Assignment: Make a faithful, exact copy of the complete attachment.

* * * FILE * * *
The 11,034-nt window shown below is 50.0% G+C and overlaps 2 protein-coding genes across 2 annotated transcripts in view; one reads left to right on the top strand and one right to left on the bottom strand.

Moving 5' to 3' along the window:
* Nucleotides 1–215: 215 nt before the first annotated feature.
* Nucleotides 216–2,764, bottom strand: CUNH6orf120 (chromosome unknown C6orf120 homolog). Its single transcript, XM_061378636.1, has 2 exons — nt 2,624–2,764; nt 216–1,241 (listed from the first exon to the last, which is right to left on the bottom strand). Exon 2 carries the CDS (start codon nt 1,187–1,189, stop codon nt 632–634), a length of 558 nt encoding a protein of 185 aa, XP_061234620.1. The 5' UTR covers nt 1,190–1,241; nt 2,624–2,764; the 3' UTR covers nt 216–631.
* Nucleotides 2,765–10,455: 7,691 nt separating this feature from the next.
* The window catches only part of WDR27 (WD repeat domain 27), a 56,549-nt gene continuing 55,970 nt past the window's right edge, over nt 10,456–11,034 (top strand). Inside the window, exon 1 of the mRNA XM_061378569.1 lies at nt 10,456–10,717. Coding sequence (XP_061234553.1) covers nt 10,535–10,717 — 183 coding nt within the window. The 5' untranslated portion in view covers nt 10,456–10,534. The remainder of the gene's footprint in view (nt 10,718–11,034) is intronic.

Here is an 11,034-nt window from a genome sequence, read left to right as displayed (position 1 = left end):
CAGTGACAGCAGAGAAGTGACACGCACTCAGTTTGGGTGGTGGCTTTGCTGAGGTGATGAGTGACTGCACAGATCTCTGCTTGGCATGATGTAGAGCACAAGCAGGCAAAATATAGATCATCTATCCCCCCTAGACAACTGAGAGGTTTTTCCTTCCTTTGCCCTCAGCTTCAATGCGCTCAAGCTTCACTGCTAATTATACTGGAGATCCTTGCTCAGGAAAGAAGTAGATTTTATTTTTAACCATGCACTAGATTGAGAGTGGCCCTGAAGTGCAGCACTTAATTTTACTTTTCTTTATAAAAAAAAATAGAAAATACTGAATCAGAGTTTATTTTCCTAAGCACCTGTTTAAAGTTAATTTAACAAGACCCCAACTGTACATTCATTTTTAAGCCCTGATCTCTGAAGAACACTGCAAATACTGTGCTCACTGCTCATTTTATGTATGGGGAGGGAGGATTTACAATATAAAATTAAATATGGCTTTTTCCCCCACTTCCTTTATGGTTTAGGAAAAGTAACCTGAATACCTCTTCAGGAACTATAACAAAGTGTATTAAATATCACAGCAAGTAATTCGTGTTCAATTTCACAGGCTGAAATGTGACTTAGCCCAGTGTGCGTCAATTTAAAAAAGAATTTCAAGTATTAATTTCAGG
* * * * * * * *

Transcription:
The 11,034-nt window shown below is 50.0% G+C and overlaps 2 protein-coding genes across 2 annotated transcripts in view; one reads left to right on the top strand and one right to left on the bottom strand.

Moving 5' to 3' along the window:
* Nucleotides 1–215: 215 nt before the first annotated feature.
* Nucleotides 216–2,764, bottom strand: CUNH6orf120 (chromosome unknown C6orf120 homolog). Its single transcript, XM_061378636.1, has 2 exons — nt 2,624–2,764; nt 216–1,241 (listed from the first exon to the last, which is right to left on the bottom strand). Exon 2 carries the CDS (start codon nt 1,187–1,189, stop codon nt 632–634), a length of 558 nt encoding a protein of 185 aa, XP_061234620.1. The 5' UTR covers nt 1,190–1,241; nt 2,624–2,764; the 3' UTR covers nt 216–631.
* Nucleotides 2,765–10,455: 7,691 nt separating this feature from the next.
* The window catches only part of WDR27 (WD repeat domain 27), a 56,549-nt gene continuing 55,970 nt past the window's right edge, over nt 10,456–11,034 (top strand). Inside the window, exon 1 of the mRNA XM_061378569.1 lies at nt 10,456–10,717. Coding sequence (XP_061234553.1) covers nt 10,535–10,717 — 183 coding nt within the window. The 5' untranslated portion in view covers nt 10,456–10,534. The remainder of the gene's footprint in view (nt 10,718–11,034) is intronic.

Here is an 11,034-nt window from a genome sequence, read left to right as displayed (position 1 = left end):
CAGTGACAGCAGAGAAGTGACACGCACTCAGTTTGGGTGGTGGCTTTGCTGAGGTGATGAGTGACTGCACAGATCTCTGCTTGGCATGATGTAGAGCACAAGCAGGCAAAATATAGATCATCTATCCCCCCTAGACAACTGAGAGGTTTTTCCTTCCTTTGCCCTCAGCTTCAATGCGCTCAAGCTTCACTGCTAATTATACTGGAGATCCTTGCTCAGGAAAGAAGTAGATTTTATTTTTAACCATGCACTAGATTGAGAGTGGCCCTGAAGTGCAGCACTTAATTTTACTTTTCTTTATAAAAAAAAATAGAAAATACTGAATCAGAGTTTATTTTCCTAAGCACCTGTTTAAAGTTAATTTAACAAGACCCCAACTGTACATTCATTTTTAAGCCCTGATCTCTGAAGAACACTGCAAATACTGTGCTCACTGCTCATTTTATGTATGGGGAGGGAGGATTTACAATATAAAATTAAATATGGCTTTTTCCCCCACTTCCTTTATGGTTTAGGAAAAGTAACCTGAATACCTCTTCAGGAACTATAACAAAGTGTATTAAATATCACAGCAAGTAATTCGTGTTCAATTTCACAGGCTGAAATGTGACTTAGCCCAGTGTGCGTCAATTTAAAAAAGAATTTCAAGTATTAATTTCAGG